Constructive Solid Geometry on Neural Signed Distance Fields

Zoë Marschner, Massachusetts Institute of Technology and Carnegie Mellon University

Silvia Sellán, University of Toronto

Hsueh-Ti Derek Liu, Roblox Research and University of Toronto

Alec Jacobson, University of Toronto and Adobe Research

Our method allows for the computation of exact neural SDFs of CSG operations. Here, we train one network to learn the swept volume of a stellated dodecahedron shape, parametric over the control points of the cubic Bézier path it is swept along. Specific swept volumes within this parameter space are then unioned together and with cylinders, resulting in a neural implicit which thanks to our regularization term forms an exact SDF of the word “SDF.”


Signed Distance Fields (SDFs) parameterized by neural networks have recently gained popularity as a fundamental geometric representation. However, editing the shape encoded by a neural SDF remains an open challenge. A tempting approach is to leverage common geometric operators (e.g., boolean operations), but such edits often lead to incorrect non-SDF outputs (which we call Pseudo-SDFs), preventing them from being used for downstream tasks. In this paper, we characterize the space of Pseudo-SDFs, which are eikonal yet not true distance functions, and derive the closest point loss, a novel regularizer that encourages the output to be an exact SDF. We demonstrate the applicability of our regularization to many operations in which traditional methods cause a Pseudo-SDF to arise, such as CSG and swept volumes, and produce a true (neural) SDF for the result of these operations.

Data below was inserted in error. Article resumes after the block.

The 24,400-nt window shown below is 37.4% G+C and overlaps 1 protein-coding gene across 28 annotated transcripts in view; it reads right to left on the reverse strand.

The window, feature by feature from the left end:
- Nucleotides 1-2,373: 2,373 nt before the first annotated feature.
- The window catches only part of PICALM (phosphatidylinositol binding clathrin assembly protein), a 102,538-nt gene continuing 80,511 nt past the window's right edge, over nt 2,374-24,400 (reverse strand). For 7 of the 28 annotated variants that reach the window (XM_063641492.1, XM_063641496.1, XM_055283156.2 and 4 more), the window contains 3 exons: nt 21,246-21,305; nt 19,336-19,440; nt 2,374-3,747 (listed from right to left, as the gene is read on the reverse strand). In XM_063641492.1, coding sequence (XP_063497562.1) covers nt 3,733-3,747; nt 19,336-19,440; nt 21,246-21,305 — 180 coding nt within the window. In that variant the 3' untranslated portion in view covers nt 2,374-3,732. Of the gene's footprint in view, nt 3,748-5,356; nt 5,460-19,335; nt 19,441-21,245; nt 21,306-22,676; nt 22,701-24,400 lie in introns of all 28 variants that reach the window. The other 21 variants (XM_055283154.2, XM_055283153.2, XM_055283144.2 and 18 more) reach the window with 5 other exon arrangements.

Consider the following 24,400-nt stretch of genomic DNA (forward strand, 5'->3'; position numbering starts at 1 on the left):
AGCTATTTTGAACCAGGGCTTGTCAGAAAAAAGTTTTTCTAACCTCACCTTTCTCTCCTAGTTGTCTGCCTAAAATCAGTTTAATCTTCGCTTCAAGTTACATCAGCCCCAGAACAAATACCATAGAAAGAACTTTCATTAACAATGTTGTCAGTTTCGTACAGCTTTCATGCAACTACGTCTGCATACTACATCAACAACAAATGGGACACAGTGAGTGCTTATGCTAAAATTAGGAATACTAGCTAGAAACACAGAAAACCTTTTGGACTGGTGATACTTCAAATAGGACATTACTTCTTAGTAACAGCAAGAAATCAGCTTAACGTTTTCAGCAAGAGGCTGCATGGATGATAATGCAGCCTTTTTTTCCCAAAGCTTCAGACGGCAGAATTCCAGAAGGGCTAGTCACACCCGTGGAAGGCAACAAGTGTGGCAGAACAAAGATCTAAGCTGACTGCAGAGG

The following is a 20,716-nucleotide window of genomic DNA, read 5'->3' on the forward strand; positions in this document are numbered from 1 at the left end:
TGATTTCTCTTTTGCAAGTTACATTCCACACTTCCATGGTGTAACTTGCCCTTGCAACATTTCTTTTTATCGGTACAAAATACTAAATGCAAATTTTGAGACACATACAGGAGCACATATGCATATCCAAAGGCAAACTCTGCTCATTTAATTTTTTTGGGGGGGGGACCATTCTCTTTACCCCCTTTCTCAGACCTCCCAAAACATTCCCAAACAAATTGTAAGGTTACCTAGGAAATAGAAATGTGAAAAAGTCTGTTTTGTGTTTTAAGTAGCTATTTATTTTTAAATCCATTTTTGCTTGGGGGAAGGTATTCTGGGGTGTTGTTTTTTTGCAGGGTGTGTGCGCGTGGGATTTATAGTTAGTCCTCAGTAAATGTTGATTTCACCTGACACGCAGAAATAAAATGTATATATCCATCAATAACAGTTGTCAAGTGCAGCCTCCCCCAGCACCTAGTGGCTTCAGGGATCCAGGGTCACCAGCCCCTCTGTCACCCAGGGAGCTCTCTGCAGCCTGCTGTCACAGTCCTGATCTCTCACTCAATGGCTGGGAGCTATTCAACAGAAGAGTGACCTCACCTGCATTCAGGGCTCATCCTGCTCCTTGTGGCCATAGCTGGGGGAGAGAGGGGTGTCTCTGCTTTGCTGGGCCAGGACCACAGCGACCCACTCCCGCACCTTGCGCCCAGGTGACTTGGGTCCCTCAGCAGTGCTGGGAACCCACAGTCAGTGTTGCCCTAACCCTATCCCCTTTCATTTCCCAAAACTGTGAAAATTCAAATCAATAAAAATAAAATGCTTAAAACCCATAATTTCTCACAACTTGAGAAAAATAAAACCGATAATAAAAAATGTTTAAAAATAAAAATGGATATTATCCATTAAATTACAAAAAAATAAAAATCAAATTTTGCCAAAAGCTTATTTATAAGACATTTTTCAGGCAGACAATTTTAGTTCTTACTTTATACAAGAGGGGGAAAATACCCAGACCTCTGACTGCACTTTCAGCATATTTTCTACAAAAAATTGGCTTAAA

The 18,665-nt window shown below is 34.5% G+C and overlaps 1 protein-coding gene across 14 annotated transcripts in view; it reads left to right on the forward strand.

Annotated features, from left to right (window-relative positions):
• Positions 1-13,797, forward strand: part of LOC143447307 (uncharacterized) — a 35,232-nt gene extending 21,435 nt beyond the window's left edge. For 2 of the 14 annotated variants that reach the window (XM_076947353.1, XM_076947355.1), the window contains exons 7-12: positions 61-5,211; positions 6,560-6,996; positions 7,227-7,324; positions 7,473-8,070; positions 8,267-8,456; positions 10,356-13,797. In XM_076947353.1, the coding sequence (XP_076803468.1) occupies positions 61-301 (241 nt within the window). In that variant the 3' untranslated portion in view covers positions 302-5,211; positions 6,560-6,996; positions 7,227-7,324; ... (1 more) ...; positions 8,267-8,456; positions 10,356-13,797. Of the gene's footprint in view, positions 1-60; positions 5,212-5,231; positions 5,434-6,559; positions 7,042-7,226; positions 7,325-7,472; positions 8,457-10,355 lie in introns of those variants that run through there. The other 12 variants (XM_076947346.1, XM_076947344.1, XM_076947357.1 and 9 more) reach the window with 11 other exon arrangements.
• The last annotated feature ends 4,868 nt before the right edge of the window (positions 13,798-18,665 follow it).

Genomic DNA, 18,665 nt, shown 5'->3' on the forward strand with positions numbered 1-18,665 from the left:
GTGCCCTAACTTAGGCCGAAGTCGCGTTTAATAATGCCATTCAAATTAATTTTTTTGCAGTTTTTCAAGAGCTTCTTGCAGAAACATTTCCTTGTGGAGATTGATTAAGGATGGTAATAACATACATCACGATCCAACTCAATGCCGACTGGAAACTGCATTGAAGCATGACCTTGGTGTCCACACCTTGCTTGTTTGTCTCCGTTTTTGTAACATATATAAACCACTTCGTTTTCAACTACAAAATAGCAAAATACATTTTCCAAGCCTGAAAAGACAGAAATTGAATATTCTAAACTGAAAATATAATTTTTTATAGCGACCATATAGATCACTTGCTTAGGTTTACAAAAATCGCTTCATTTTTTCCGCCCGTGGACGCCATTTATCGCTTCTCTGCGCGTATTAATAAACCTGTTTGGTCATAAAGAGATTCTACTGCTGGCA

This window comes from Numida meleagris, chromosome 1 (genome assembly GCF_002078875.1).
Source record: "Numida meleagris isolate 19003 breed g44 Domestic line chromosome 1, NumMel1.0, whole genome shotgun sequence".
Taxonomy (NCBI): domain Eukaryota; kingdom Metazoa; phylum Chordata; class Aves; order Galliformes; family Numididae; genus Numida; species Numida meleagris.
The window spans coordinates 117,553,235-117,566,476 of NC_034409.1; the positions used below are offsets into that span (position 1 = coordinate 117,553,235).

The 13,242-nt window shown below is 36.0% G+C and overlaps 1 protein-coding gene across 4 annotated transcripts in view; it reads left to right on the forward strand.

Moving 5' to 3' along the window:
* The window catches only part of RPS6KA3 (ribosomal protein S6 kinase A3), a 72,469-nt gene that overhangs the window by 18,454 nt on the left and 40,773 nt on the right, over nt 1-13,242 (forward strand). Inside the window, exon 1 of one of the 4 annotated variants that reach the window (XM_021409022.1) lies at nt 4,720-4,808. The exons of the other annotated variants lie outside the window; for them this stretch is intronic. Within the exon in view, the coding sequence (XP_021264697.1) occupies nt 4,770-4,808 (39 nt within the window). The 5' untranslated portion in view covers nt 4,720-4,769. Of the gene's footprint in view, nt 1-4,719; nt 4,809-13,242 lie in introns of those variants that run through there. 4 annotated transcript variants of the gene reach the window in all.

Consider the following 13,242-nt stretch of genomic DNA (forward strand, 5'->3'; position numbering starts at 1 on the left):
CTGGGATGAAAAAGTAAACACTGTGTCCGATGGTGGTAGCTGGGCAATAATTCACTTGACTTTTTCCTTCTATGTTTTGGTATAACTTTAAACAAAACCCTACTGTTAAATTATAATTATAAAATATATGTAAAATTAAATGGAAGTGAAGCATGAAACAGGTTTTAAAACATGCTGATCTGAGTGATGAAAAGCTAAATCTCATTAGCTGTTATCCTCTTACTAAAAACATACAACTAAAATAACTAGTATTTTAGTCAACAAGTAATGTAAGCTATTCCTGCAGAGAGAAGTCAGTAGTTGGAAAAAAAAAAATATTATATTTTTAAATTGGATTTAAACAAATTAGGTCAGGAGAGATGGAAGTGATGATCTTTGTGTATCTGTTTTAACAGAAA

Closest Point Loss

Our work introduces the closest point loss, which can be used to penalize non-SDF regions of neural implicit functions. Unlike the previously used eikonal loss, our loss is able to penalize functions that are eikonal but do not obey the distance property (which we call Pseudo-SDFs).

The formulation of our loss is based off the closest point map, which for an exact SDF uses the distance value and gradient direction to project a point to the zero level set. In order to measure how much a given function deviates from an SDF, we sum the squared distance values of a set of test points after the map is applied.


With the closest point loss as a regularizer, we can create exact neural SDFs of CSG operations—and by adding a parameter space to our networks, we can solve whole families of these CSG problems by training a single network. This pin shape is created by performing unions and intersections between three primitives, the dimensions of which are controlled by four latent variables of the network. We visualize the different shapes our network outputs for different points in this latent space.